"In last December, the Israel-controlled Erez crossing in the north of Gaza, about 45,640 Gazans were allowed by the Israeli authorities to reach either the West Bank or the Israeli territories to work or even receive their treatment," OCHA's report noted.
"This was the highest number of exits on record since early 2000 (...) it was more than six times higher than the monthly average in 2021 but only 9 per cent of the monthly average in 2000, before imposing the Israeli blockade," OCHA added.
About 87 per cent of the exits were by Palestinians allowed out under permits in the category for 'traders' and 'economic needs', most of whom are employed as day labourers in Israel, while nine per cent of the exits were by patients referred for medical treatment in the West Bank or Israel and their companions, according to the report.
The report further notes that the Egyptian authorities allowed 13,270 Gazans passage through Rafah crossing in December 2022. It was slightly higher than the number of exits in November and 58 per cent more than the monthly average in 2021 following ending the COVID-19 restrictions.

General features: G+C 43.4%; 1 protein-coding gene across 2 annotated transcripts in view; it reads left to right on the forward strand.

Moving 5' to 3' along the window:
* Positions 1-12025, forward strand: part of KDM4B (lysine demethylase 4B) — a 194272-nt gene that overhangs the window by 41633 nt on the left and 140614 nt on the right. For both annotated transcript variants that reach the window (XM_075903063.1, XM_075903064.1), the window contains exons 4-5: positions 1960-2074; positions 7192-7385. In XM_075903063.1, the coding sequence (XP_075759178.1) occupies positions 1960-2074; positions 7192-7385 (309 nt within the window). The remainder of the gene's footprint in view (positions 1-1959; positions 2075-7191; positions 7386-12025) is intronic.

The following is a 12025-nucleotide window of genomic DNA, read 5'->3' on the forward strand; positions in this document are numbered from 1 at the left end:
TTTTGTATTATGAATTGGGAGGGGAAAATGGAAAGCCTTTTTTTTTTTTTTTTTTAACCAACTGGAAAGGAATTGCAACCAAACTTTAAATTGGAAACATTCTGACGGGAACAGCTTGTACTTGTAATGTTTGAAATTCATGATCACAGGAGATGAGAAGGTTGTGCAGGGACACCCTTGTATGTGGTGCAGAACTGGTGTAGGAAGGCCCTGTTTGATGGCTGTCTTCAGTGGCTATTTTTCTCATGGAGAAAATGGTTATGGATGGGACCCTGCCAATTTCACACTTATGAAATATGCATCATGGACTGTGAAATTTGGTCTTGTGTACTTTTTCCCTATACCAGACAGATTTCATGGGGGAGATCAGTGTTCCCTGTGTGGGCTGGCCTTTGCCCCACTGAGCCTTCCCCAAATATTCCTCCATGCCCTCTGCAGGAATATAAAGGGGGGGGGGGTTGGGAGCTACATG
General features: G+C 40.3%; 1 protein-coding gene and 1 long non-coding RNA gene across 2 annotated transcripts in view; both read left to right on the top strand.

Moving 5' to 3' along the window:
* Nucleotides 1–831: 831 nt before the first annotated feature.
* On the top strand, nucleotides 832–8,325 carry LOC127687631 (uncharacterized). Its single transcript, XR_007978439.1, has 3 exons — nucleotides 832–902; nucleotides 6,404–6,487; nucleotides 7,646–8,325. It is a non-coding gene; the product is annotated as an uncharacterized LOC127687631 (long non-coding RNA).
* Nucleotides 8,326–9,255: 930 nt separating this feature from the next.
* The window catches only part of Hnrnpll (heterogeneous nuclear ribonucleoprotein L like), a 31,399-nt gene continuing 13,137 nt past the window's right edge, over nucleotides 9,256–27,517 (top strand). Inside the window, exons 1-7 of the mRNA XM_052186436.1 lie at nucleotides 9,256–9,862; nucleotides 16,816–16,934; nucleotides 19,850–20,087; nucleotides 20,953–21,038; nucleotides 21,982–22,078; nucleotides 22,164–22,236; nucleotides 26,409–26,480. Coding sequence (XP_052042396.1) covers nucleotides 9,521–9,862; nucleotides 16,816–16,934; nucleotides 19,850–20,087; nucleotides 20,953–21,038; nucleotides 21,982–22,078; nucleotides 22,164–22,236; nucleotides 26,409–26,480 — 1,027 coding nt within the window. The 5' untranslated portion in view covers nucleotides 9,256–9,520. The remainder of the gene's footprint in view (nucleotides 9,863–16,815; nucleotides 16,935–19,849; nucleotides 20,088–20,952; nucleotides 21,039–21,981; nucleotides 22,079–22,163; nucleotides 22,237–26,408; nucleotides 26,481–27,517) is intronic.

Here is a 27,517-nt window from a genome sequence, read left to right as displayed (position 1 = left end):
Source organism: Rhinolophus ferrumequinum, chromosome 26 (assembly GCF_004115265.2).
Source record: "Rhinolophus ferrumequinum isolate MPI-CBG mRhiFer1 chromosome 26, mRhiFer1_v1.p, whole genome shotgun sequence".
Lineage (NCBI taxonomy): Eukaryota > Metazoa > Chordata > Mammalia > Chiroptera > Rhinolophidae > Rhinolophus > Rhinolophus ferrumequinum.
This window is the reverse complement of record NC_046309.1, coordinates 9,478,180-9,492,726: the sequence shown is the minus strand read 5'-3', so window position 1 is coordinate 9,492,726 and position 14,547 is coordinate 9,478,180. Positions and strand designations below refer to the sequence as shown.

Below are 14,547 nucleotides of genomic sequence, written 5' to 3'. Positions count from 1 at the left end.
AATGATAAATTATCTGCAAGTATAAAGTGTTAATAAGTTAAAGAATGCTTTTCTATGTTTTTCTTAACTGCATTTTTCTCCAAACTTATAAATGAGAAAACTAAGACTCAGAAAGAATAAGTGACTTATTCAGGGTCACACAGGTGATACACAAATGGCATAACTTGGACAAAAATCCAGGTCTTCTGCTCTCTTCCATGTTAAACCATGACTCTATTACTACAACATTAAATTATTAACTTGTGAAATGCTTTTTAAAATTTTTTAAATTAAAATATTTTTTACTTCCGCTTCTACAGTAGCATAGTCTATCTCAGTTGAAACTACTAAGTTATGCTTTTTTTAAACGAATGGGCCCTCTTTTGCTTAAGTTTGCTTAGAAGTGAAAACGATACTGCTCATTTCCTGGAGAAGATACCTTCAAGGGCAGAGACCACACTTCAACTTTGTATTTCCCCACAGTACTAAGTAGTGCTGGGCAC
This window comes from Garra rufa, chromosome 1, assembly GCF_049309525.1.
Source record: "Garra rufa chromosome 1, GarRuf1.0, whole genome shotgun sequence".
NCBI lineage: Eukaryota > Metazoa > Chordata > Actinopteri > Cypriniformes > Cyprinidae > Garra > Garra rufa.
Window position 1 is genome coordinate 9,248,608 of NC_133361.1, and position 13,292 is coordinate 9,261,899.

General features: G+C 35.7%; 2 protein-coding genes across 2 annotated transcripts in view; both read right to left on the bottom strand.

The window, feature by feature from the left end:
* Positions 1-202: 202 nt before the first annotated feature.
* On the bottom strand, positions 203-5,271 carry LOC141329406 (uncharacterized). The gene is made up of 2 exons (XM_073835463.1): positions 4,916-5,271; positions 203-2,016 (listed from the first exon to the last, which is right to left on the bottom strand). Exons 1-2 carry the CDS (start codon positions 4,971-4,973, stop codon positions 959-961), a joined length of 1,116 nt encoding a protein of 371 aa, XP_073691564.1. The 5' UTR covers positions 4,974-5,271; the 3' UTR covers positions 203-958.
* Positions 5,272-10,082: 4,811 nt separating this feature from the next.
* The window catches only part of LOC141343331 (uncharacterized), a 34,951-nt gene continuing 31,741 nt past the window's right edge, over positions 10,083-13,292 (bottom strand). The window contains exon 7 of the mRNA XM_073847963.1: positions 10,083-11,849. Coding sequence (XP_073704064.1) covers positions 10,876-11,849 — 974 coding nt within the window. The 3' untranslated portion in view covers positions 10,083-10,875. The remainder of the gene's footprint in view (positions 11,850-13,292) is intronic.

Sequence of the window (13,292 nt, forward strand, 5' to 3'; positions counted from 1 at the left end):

Since the imposition of the blockade in 2007, Israeli authorities restricted the entry into Gaza of goods under the pretext that they would have dual [civilian and military] use such as building materials, certain medical equipment, and some agricultural items.
However, Israel recently allowed cement and steel bars to enter the coastal enclave through the only Israeli-controlled commercial crossing of Kerem Shalom following a lengthy application and review process.
Since 2018, goods from Egypt also entered Gaza regularly via the Rafah crossing, controlled by the Egyptian authorities, and then through the adjacent Salah Ad Din Gate, controlled by the local authorities.
In December, 10,210 truckloads of authorised goods entered Gaza, 5 per cent below the previous month and 29 per cent more than the monthly average in 2021.
Still, this was 9 per cent lower than the monthly average on the eve of the blockade in 2007, although Gaza's population has grown by more than 55 per cent since then.